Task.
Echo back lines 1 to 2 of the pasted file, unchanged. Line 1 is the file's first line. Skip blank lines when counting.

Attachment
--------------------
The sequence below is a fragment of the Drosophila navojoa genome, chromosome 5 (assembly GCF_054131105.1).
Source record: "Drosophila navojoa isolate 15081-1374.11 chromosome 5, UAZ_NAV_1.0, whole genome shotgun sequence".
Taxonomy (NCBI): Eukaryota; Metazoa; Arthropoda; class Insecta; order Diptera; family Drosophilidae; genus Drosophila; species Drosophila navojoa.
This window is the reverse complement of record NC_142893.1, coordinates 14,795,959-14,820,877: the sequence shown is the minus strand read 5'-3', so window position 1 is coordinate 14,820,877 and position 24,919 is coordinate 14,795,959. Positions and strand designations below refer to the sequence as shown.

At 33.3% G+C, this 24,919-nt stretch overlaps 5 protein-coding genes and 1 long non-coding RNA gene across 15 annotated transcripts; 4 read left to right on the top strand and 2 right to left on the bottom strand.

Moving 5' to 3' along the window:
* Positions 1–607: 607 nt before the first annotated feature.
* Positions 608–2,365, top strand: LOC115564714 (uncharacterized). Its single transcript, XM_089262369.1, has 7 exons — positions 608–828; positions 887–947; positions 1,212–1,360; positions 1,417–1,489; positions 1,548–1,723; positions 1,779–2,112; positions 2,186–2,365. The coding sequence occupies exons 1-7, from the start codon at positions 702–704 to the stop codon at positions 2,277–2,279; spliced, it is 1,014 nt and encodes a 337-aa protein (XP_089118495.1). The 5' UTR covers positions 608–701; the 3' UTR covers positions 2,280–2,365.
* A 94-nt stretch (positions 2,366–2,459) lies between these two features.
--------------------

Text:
The sequence below is a fragment of the Drosophila navojoa genome, chromosome 5 (assembly GCF_054131105.1).
Source record: "Drosophila navojoa isolate 15081-1374.11 chromosome 5, UAZ_NAV_1.0, whole genome shotgun sequence".